Despite all the buzz about the and placing your data online, many companies still opt for the traditional route of hosting everything on internal servers. Although this means a significant investment in IT equipment, infrastructure, licenses, and support personnel, it does have some significant advantages over cloud-hosted software.
1. Compliance with Internal Data Security Policies
Any business with an IT department knows that they can be real sticklers for data security—and with good reason. A single server could contain millions of dollars’ worth of business intelligence, confidential documents, and customer information that, if leaked or stolen, could damage the company and even open it up to litigation. This is why many IT departments prefer to host software on-premise, deep within multiple layers of firewalls, in accordance with the strict IT policies that they’ve set.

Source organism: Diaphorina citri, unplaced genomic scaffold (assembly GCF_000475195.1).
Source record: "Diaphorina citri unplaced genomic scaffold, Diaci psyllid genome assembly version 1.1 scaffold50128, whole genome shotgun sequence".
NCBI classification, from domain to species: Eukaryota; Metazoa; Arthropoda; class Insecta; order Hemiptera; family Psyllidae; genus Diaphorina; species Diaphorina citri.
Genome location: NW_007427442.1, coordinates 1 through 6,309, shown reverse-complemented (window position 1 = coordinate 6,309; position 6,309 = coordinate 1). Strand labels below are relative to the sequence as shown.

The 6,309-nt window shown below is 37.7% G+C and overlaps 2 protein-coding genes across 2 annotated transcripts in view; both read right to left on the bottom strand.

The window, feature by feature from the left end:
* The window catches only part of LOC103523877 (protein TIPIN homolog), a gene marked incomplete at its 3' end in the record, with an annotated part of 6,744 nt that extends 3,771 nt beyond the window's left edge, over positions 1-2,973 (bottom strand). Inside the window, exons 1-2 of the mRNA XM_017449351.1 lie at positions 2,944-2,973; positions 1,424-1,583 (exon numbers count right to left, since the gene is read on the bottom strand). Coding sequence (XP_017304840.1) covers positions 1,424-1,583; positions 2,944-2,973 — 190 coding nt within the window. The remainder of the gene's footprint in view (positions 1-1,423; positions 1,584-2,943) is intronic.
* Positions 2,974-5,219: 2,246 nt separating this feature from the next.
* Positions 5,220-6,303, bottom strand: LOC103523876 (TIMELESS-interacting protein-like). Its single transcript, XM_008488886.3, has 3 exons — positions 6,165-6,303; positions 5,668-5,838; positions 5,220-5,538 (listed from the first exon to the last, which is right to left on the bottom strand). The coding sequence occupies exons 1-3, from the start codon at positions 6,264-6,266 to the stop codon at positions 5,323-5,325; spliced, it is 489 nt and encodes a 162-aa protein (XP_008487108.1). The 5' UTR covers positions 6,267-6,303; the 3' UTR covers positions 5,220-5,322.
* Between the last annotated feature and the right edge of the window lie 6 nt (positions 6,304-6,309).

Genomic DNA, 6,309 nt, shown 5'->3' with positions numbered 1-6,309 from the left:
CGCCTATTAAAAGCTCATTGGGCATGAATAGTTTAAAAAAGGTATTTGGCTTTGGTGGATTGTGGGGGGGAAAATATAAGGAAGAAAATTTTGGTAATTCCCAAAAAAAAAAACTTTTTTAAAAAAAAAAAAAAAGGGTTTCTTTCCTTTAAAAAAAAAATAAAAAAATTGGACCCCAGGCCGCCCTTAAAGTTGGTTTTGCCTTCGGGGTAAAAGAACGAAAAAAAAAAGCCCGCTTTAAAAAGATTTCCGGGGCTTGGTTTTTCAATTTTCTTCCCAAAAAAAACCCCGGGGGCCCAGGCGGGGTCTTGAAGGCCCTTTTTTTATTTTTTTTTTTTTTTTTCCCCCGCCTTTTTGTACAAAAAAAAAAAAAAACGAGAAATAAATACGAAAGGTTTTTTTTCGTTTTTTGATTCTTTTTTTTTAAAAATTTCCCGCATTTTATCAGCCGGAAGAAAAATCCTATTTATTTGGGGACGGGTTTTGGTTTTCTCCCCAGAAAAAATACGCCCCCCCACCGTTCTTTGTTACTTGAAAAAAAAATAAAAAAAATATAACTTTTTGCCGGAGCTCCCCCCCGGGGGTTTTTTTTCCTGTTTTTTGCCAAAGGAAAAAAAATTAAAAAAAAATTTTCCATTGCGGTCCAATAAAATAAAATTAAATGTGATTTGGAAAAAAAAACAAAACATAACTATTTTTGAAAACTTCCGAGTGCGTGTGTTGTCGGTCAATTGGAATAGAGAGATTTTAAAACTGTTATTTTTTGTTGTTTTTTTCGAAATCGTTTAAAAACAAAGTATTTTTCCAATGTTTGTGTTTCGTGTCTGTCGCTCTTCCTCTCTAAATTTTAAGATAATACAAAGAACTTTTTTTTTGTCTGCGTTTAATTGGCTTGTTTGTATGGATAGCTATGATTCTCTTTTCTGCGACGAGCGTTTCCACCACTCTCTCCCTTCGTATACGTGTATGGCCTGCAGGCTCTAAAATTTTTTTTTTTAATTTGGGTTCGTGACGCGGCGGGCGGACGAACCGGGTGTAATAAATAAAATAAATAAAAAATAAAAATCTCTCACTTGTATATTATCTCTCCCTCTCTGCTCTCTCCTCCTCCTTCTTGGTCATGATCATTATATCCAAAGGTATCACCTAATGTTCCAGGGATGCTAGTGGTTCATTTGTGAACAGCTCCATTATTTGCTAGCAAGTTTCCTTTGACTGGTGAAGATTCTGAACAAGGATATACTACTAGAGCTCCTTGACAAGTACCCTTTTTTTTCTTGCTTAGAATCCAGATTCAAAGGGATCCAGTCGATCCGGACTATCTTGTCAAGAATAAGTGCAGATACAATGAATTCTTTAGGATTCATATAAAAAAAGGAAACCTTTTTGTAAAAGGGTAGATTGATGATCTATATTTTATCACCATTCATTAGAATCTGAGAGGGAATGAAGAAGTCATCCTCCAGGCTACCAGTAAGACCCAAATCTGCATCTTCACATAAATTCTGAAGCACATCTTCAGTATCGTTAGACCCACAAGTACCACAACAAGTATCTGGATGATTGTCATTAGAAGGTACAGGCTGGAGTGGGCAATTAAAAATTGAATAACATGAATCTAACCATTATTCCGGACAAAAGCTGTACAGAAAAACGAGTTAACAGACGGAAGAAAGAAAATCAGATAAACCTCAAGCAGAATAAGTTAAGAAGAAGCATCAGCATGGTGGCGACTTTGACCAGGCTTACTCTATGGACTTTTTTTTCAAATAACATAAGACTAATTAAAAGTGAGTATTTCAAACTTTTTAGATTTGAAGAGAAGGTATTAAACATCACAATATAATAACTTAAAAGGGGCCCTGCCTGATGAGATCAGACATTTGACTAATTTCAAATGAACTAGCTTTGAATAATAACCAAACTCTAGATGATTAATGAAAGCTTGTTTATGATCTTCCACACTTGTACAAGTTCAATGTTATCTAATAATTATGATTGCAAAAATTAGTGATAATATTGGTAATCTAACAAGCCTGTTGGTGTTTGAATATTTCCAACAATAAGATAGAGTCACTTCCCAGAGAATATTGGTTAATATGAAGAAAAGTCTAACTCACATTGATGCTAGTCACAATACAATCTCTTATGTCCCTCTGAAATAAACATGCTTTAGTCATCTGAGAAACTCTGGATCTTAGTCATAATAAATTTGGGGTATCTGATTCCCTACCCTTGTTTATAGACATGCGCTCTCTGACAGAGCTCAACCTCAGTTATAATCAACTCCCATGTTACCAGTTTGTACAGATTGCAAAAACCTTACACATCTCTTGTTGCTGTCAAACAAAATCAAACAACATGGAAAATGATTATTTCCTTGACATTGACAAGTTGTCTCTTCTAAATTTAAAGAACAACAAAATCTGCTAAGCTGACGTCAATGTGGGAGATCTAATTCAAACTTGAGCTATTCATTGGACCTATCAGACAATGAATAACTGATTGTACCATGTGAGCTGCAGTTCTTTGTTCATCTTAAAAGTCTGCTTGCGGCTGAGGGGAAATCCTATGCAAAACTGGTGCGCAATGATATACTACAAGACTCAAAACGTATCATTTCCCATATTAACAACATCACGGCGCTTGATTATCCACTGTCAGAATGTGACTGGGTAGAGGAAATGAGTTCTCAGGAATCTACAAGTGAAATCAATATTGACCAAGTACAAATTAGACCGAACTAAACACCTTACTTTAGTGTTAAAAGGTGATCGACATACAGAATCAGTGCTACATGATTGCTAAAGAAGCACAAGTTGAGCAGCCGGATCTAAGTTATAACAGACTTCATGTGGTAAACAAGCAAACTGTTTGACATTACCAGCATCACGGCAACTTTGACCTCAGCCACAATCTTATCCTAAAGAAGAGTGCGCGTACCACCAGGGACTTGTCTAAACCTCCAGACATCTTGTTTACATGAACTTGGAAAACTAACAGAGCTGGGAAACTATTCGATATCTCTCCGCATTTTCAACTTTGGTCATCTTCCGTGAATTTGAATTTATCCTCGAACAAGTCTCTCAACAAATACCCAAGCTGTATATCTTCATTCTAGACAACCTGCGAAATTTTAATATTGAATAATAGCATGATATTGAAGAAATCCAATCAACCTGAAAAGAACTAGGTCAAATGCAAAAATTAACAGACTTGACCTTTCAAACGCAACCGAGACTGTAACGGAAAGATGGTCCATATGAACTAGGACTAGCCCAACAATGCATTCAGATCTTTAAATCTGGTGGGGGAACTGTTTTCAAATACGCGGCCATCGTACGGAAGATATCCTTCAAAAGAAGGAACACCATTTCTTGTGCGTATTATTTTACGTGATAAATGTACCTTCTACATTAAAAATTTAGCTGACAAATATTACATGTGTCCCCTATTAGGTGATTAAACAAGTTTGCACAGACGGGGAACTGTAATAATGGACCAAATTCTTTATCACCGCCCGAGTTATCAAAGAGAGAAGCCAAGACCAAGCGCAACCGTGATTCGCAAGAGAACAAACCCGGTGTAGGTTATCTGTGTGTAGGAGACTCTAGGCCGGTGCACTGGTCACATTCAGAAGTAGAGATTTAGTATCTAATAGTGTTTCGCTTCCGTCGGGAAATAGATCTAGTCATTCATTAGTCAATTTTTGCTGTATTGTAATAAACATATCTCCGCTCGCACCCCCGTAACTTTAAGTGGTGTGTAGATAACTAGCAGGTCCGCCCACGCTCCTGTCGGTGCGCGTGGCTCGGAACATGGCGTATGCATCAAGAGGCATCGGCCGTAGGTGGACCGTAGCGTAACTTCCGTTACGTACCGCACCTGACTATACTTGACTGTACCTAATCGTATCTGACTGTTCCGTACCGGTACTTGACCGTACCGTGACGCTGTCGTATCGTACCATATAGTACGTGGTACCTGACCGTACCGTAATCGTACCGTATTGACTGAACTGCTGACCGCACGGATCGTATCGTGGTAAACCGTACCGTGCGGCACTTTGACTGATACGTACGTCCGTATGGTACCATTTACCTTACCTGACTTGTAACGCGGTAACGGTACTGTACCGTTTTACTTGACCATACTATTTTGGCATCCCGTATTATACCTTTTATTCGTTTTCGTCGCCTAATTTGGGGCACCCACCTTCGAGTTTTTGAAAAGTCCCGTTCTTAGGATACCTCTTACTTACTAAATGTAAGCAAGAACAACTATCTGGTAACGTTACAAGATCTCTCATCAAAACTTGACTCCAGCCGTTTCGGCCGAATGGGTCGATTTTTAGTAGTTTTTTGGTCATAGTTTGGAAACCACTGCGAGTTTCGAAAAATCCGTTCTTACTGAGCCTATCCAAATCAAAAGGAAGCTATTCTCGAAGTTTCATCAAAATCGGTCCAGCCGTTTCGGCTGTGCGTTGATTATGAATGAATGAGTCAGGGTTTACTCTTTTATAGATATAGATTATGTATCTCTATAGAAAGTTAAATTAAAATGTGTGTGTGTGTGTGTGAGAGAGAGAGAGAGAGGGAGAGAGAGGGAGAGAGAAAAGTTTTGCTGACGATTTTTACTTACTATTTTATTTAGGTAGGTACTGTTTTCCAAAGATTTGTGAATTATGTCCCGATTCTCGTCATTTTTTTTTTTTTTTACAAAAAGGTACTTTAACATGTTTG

Sometimes you also might want to have a complete control over your data. Perhaps you’ll sleep better knowing that your hand-picked IT team is in charge of the backups.
2. Direct Access to the Database for Using 3rd Party Reporting Tools
Data is only as useful as the information you can glean from it. Many of the most powerful third party data processing and reporting tools work best if there is direct access to the database. While it might be possible to connect to cloud-hosted project databases (you may have to jump through several hoops to do so), direct access to an in-house database is much faster and more secure.
3. Ability to Customize Code In-House
Only some project management programs are a perfect fit out-of-the-box. When shopping for project management software, many companies would rather have a solution that can be customized to fit their needs. This can be done by purchasing the software’s source code and setting up an on-premise team to do the development. Once done, you’ll be able to tweak the software’s features and create a solution that delivers exactly what your team needs, with some additional room for growth in case your process changes.
Image credit, ★keaggy.com, Flickr